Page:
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  When to reset input  (Read 5342 times)
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Offline Dream Of Sleeping
« Posted 2012-03-12 16:17:32 »

Hello everyone. Other than a comment on someone else's game this is my fist post. It seems like a really nice forum with nice people.

I've made a few simple games, like tetris and snake, but I always made an input class for each game. (Edit:What I mean is, now I'm trying to write an input class that is a bit more profesional and can be reused) I've never really been that sure on the best way to do it. The thing I'm a bit confused about is mouse input and when to reset it in the input class. The game I am making is a simple (although extremely violent and it bad taste) Whack A Mole type game. So the only control is pressing the mouse. The problem was, even on the menu screens, sometimes it would not register that my mouse had been clicked. I worked out the problem.

In sudo code my game loop went a bit like this.

update game
render
reset input (reseted mouseWasPushed variable)

I reallised what was happening was if I pushed the mouse button after update game, but before or during render, the mouse input variable was reset before upate game could read it. The game uses some pretty large image files as backgrounds. I will learn later about image compression and such.

Anyway I switched it round to this.

update game
reset input
render

So I even if I pushed the mouse button during rendering it would still work. It works fine now. I have not noticed one time when the mouse was unresponsive so it solved the bug. But what would happen with games with complex long calcuations in the update? I would have the same problem.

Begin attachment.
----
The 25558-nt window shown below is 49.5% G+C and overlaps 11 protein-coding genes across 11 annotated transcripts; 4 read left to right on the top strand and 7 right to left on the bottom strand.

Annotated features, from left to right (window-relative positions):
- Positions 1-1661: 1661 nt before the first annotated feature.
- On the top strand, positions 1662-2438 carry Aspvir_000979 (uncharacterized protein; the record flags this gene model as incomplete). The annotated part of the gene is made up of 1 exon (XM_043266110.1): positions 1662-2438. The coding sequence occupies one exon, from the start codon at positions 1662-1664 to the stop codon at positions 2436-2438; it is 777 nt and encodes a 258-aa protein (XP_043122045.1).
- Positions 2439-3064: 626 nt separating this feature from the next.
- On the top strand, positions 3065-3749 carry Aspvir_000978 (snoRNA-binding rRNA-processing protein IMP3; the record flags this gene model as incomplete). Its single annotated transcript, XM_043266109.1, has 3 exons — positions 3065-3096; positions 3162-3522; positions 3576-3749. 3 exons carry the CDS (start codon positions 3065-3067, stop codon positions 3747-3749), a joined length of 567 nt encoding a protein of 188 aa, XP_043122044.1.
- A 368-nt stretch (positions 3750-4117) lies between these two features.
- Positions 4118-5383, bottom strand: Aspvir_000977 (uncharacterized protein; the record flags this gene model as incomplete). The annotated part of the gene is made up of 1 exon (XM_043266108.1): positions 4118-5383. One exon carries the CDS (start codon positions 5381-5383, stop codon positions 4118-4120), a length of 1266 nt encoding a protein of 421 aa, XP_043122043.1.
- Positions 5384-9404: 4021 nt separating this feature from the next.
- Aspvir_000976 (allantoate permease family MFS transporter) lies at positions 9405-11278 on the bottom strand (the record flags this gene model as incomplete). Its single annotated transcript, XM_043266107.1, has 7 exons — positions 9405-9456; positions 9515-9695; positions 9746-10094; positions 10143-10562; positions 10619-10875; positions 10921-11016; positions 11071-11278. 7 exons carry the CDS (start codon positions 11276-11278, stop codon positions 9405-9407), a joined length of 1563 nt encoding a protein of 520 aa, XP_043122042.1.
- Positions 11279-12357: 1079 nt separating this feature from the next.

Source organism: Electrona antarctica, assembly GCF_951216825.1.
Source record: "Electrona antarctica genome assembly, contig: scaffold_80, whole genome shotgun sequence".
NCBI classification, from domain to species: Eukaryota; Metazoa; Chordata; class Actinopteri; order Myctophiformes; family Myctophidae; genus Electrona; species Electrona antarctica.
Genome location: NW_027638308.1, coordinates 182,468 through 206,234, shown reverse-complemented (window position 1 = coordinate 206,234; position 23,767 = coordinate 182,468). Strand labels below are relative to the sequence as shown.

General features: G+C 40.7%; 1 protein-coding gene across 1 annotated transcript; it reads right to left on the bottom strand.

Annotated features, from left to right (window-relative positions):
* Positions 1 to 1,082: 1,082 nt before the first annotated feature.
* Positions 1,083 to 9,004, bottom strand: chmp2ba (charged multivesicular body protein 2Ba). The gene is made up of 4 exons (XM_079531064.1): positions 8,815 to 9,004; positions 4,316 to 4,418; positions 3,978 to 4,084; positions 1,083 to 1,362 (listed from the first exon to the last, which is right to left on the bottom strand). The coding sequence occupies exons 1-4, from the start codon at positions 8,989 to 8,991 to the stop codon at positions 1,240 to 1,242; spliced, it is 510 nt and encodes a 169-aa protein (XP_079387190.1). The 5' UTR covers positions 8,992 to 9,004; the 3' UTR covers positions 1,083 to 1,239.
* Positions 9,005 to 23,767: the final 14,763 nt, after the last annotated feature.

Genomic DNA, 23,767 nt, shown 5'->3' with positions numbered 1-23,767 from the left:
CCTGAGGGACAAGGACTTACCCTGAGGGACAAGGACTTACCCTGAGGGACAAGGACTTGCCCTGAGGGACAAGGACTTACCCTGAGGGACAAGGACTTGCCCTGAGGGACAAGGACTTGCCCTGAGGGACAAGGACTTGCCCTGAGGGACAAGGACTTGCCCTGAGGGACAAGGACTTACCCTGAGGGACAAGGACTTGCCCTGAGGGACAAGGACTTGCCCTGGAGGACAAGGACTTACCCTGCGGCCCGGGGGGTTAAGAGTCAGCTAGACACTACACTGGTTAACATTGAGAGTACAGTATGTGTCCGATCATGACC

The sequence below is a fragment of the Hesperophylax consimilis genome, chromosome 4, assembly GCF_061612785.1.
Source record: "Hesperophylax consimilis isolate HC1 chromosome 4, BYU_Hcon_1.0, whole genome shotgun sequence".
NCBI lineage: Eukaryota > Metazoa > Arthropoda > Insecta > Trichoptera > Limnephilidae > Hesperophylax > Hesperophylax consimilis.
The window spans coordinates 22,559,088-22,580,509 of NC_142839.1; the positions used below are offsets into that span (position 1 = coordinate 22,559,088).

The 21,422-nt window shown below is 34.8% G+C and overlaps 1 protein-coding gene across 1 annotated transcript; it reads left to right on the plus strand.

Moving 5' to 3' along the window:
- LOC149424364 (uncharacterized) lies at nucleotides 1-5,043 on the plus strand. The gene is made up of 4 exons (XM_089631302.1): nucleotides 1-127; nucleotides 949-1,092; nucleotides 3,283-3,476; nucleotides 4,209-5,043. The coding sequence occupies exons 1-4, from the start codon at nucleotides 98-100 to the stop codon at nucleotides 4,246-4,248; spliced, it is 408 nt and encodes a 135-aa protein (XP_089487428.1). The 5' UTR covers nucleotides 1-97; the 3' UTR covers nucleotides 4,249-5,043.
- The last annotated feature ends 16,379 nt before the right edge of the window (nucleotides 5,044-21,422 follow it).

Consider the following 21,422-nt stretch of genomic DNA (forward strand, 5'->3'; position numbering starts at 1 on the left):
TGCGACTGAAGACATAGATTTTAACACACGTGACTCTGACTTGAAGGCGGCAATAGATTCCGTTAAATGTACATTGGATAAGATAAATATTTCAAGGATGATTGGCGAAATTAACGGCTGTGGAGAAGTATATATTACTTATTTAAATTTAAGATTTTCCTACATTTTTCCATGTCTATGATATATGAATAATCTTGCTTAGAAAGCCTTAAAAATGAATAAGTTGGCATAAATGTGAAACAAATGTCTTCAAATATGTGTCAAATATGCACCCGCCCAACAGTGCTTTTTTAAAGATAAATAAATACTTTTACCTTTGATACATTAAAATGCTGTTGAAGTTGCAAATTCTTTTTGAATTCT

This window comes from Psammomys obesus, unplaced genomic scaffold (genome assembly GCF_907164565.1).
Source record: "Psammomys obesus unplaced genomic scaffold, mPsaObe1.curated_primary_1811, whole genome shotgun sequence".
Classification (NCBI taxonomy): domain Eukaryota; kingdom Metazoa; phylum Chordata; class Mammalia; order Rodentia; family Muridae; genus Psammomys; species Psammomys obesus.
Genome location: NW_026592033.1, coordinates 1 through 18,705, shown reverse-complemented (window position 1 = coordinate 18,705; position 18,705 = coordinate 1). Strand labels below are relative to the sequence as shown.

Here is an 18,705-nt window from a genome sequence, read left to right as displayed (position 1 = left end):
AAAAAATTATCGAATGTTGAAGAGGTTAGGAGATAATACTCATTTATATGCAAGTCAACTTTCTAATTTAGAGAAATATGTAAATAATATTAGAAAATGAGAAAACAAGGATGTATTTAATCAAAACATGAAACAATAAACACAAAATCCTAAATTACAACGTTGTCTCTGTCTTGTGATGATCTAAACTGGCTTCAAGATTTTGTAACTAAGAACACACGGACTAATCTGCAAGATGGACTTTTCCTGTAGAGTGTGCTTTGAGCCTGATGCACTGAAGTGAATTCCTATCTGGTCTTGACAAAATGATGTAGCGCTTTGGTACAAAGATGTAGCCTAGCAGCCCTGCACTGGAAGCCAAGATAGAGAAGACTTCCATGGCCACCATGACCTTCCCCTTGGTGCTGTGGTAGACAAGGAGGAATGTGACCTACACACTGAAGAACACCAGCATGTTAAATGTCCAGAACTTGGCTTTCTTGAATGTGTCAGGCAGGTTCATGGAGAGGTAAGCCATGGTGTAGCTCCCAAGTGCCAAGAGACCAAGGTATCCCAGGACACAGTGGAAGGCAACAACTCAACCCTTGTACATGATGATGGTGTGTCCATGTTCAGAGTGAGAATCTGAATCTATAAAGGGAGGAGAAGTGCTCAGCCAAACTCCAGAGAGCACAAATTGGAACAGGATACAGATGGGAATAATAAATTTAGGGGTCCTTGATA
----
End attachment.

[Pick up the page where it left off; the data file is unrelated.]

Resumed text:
So how am I supposed to handle reseting such varables as mouseWasPushed? Am I not supposed to reset them and there is some other way? Or do I leave it inside the game logic and out of the loop, so I can reset it as soon as it was used. Any advice would be great.






Offline evilfrenchguy

Junior Devvie


Medals: 3



« Reply #1 - Posted 2012-03-12 16:25:48 »

Well, for simple games, I have a Controls class that handles all mouse/keyboard input, but for a more complex game with menus and stuff you will probably want game states.

Basically though, Controls.java implements KeyListener, MouseListener, and MouseMotionListener and overrides all their respective methods. It also gets passed a reference to your game in the constructor so it can access things.

So, I can check in keyPressed method of Controls.java if the spacebar was pressed, if it was I can simply say game.getPlayer().jump(). Easy as pie!